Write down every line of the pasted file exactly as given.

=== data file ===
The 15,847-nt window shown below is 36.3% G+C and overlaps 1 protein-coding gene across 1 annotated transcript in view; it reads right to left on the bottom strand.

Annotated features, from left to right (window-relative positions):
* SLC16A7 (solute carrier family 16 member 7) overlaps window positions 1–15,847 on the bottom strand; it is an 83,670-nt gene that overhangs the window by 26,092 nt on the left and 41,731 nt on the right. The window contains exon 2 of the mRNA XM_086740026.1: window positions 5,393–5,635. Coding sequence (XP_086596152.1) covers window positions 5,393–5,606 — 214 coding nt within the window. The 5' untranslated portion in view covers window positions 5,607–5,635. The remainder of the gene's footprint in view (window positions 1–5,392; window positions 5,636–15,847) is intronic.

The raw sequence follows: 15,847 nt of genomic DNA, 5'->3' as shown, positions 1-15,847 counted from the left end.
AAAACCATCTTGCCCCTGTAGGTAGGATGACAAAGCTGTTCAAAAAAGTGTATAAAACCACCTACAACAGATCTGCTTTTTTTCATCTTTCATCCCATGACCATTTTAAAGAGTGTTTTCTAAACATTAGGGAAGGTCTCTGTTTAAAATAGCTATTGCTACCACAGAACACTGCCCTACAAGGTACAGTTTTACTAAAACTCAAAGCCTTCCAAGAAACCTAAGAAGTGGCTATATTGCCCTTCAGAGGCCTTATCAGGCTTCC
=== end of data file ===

The 15,847-nt window shown below is 36.3% G+C and overlaps 1 protein-coding gene across 1 annotated transcript in view; it reads right to left on the bottom strand.

Annotated features, from left to right (window-relative positions):
* SLC16A7 (solute carrier family 16 member 7) overlaps window positions 1–15,847 on the bottom strand; it is an 83,670-nt gene that overhangs the window by 26,092 nt on the left and 41,731 nt on the right. The window contains exon 2 of the mRNA XM_086740026.1: window positions 5,393–5,635. Coding sequence (XP_086596152.1) covers window positions 5,393–5,606 — 214 coding nt within the window. The 5' untranslated portion in view covers window positions 5,607–5,635. The remainder of the gene's footprint in view (window positions 1–5,392; window positions 5,636–15,847) is intronic.

The raw sequence follows: 15,847 nt of genomic DNA, 5'->3' as shown, positions 1-15,847 counted from the left end.
AAAACCATCTTGCCCCTGTAGGTAGGATGACAAAGCTGTTCAAAAAAGTGTATAAAACCACCTACAACAGATCTGCTTTTTTTCATCTTTCATCCCATGACCATTTTAAAGAGTGTTTTCTAAACATTAGGGAAGGTCTCTGTTTAAAATAGCTATTGCTACCACAGAACACTGCCCTACAAGGTACAGTTTTACTAAAACTCAAAGCCTTCCAAGAAACCTAAGAAGTGGCTATATTGCCCTTCAGAGGCCTTATCAGGCTTCC